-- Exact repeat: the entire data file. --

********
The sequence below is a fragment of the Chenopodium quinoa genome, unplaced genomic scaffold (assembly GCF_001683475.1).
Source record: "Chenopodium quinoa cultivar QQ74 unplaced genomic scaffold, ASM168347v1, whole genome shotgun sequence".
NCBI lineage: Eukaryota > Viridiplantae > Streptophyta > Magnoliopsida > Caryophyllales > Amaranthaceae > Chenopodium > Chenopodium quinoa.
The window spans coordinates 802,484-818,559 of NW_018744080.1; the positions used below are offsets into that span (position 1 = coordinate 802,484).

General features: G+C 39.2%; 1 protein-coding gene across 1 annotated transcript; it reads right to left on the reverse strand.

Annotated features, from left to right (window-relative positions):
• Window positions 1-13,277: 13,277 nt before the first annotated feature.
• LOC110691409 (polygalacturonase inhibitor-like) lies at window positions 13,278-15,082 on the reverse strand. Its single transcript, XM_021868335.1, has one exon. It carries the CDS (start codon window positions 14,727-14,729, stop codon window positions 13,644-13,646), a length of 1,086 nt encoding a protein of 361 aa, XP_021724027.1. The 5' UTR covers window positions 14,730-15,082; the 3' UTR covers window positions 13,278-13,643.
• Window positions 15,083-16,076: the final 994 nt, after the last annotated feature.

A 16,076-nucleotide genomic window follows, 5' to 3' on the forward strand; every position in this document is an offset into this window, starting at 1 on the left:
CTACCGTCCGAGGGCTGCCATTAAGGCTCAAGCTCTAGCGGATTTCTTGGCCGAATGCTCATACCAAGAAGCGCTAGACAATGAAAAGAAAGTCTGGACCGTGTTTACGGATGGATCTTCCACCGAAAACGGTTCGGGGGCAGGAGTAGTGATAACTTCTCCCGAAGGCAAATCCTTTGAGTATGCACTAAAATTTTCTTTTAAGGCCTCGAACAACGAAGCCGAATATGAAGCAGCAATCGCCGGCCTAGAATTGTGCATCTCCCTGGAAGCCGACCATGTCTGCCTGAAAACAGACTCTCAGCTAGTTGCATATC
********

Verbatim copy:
The sequence below is a fragment of the Chenopodium quinoa genome, unplaced genomic scaffold (assembly GCF_001683475.1).
Source record: "Chenopodium quinoa cultivar QQ74 unplaced genomic scaffold, ASM168347v1, whole genome shotgun sequence".
NCBI lineage: Eukaryota > Viridiplantae > Streptophyta > Magnoliopsida > Caryophyllales > Amaranthaceae > Chenopodium > Chenopodium quinoa.
The window spans coordinates 802,484-818,559 of NW_018744080.1; the positions used below are offsets into that span (position 1 = coordinate 802,484).

General features: G+C 39.2%; 1 protein-coding gene across 1 annotated transcript; it reads right to left on the reverse strand.

Annotated features, from left to right (window-relative positions):
• Window positions 1-13,277: 13,277 nt before the first annotated feature.
• LOC110691409 (polygalacturonase inhibitor-like) lies at window positions 13,278-15,082 on the reverse strand. Its single transcript, XM_021868335.1, has one exon. It carries the CDS (start codon window positions 14,727-14,729, stop codon window positions 13,644-13,646), a length of 1,086 nt encoding a protein of 361 aa, XP_021724027.1. The 5' UTR covers window positions 14,730-15,082; the 3' UTR covers window positions 13,278-13,643.
• Window positions 15,083-16,076: the final 994 nt, after the last annotated feature.

A 16,076-nucleotide genomic window follows, 5' to 3' on the forward strand; every position in this document is an offset into this window, starting at 1 on the left:
CTACCGTCCGAGGGCTGCCATTAAGGCTCAAGCTCTAGCGGATTTCTTGGCCGAATGCTCATACCAAGAAGCGCTAGACAATGAAAAGAAAGTCTGGACCGTGTTTACGGATGGATCTTCCACCGAAAACGGTTCGGGGGCAGGAGTAGTGATAACTTCTCCCGAAGGCAAATCCTTTGAGTATGCACTAAAATTTTCTTTTAAGGCCTCGAACAACGAAGCCGAATATGAAGCAGCAATCGCCGGCCTAGAATTGTGCATCTCCCTGGAAGCCGACCATGTCTGCCTGAAAACAGACTCTCAGCTAGTTGCATATC